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<geist> yah like i said if you wwant to write an x86 emulator for fun, go for it, but if you want it to do a specific thing, i think there are enough of those that already exist that you can probably do
<geist> since x86 emulation is such a hairy mess, it's probably not worth the effort for one task
<geist> vs sayt riscv or something which you can write before lunch
<innegatives> What is the difference between jmp [bx] and jmp bx?
<zid> a dereference
<innegatives> Oh, so bx means just the address at register, [bx] means address at address at register?
<zid> that is what [] means
<zid> and has meant for the *weeks* you've been reading the manual >_<
<FireFly> surely the manual defines what [] means somewhere?
<geist> side note there was some discussion about The Discord last night. are folks here generally hanging out on the osdev discord i'm thinking of?
<geist> ie, did it... get better?
<jimbzy> Aww. I didn't win the scope I was bidding on :(
<zid> Win me one too while you're at it
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<jimbzy> I'm probably going to just save up and buy a Rigol.
<jimbzy> I have a feeling collectors are snapping up all the older Teks.
<zid> is £100 a lot for a 475
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<jimbzy> I'd be happy with a 465
<zid> https://www.ebay.co.uk/itm/256064392815 okay get me this one
<bslsk05> ​www.ebay.co.uk: Vintage Tektronix 465 100MHz Oscilloscope with Manuals Extras - Tested to Power | eBay
<jimbzy> I'm actually shocked I haven't been able to find one locally. There are like 8 universities and colleges within a 60km radius.
<zid> I assume they get used until they die more often than not, a 200MHz scope with a couple of channels is more than plenty for 99% of useages
<zid> rather than replaced every few years
<zid> with newer models
<jimbzy> I'm going to check with the local ham club and see if anyone has anything available, too.
<zid> I wanna try one of those crappy usb dongle ones
<zid> where they're just like.. composite video capture chips and a tiny bit of buffer memory and a usb controller
<zid> for a couple dollars
<jimbzy> Whatever works. :P
<zid> good enough for seeing if random chips are wiggling and not just pinned high or low with a multimeter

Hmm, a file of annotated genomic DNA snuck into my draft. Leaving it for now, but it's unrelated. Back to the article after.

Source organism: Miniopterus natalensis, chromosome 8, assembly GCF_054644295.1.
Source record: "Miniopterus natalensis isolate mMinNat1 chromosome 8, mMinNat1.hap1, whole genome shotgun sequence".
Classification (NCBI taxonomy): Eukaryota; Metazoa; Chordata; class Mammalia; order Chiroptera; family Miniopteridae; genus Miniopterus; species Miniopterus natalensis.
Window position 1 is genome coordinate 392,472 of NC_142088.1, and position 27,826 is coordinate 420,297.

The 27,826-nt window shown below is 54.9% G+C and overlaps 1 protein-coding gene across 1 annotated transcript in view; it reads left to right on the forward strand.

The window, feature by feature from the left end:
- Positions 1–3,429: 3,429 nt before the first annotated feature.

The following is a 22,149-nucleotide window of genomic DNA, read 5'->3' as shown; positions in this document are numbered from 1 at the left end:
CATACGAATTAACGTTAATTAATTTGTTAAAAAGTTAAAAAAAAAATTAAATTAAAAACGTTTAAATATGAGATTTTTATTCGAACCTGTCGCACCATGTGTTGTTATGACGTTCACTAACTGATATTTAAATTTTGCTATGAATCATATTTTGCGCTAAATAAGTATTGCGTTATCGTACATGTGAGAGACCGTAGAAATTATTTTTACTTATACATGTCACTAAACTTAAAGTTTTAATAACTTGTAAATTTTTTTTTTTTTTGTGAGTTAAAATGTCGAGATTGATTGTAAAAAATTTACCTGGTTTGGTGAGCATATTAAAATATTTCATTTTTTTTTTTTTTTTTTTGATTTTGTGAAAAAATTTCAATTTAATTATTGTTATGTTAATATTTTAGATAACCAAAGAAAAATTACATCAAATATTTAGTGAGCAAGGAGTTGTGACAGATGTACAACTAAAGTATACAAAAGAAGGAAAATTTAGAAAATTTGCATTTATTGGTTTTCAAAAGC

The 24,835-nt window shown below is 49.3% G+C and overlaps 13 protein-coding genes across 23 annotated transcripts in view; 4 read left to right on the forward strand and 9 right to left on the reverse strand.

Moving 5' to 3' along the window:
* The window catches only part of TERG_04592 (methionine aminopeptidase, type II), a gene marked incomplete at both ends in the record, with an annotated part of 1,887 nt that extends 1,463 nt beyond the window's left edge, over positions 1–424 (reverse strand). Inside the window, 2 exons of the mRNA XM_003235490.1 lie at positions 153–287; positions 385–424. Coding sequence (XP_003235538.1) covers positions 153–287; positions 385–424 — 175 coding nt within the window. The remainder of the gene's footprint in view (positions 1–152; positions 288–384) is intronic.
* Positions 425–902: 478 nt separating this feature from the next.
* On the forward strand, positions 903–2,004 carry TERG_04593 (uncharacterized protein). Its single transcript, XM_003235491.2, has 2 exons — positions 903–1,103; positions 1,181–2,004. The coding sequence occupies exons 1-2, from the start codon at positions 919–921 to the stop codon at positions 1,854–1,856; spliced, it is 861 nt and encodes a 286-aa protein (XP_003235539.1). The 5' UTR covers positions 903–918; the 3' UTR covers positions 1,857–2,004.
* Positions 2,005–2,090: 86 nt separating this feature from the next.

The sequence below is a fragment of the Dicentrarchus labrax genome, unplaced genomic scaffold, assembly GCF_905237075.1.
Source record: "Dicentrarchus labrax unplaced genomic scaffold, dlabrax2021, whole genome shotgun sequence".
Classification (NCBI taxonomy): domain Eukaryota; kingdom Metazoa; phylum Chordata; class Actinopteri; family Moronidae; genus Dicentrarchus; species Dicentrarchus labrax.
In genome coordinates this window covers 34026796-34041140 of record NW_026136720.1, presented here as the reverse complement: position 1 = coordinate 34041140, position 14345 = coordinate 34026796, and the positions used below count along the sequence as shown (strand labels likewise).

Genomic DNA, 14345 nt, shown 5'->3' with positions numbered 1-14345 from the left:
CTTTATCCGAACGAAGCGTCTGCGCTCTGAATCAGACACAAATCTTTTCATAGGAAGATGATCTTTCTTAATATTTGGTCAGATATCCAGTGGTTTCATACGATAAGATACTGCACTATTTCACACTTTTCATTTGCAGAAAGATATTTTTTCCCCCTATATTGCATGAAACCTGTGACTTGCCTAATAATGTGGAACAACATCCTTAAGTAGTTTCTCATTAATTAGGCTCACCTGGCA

<zid> which is 90% of what a lot of people need a scope for
<jimbzy> Get one and try it out.
<zid> No no this whole conversation was about you getitng me on, can't gaslight me
<geist> i've been pretty happy with my rigol
<geist> really there are lots of pretty good fairly cheap new digital scopes at the low end, most of the differentiation is the software and how infuriating it is
<heat> <geist> side note there was some discussion about The Discord last night. are folks here generally hanging out on the osdev discord i'm thinking of? <-- I don't think so?
<zid> I couldn't tell you, not being there
<geist> oh kazinsal i think was mentinoing it
<zid> (I got banned in 3 mins flat, RTA WR)
<geist> was just curious if folks are generally migrating there, etc
<geist> and maybe it got less, uh, problematic
<geist> it was problematic directly proportional to how much of an opinion you had about any particular topic
<geist> and whether or not that intersected with The Management
<jimbzy> Yeah, I'll find something eventually.
<zid> I had "an" opinion, which is 100%
<zid> so it was 100% problematic, math checks out
<kazinsal> I don't know if it's still that way but it doesn't seem to be particularly interesting conversation wise
<geist> correct. i did too, though of course i didn't push it as hard as you would, so i lasted a few more days :)
<geist> yah i was trying to raise the level of discourse a bit, but alas.
<zid> I'm a power top
<zid> (is that a thing?)
<geist> kinda topping from below
<heat> i think tops are implicitly power?
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<heat> it's like saying "signed int a = 0;"
<zid> I mean I have hydraulic assistance.
<zid> Like a power shovel
<zid> (cool playustation game that one)
<bslsk05> ​'Power Shovel (PS1 Gameplay) | Obscure Games #21' by NeoGamer - The Video Game Archive (00:04:23)
<geist> reminds me of Tiny Tank
<geist> i mean not directly, but thinking of old PS1 games i think of Tiny Tank which i played the crap out of
<innegatives> Is impl of CALL instruction exactly same as JMP, with just "PUSH address + insn_size" added? There's nothing else to it, right?
<heat> who knows what an x86 instruction would do!
<heat> most definitely not the intel architecture software developer manual
<zid> I thought it turned your spit green
<innegatives> CALL doesn't push CS, right? Only IP + insn_size?
<heat> <heat> who knows what an x86 instruction would do!
<heat> <heat> most definitely not the intel architecture software developer manual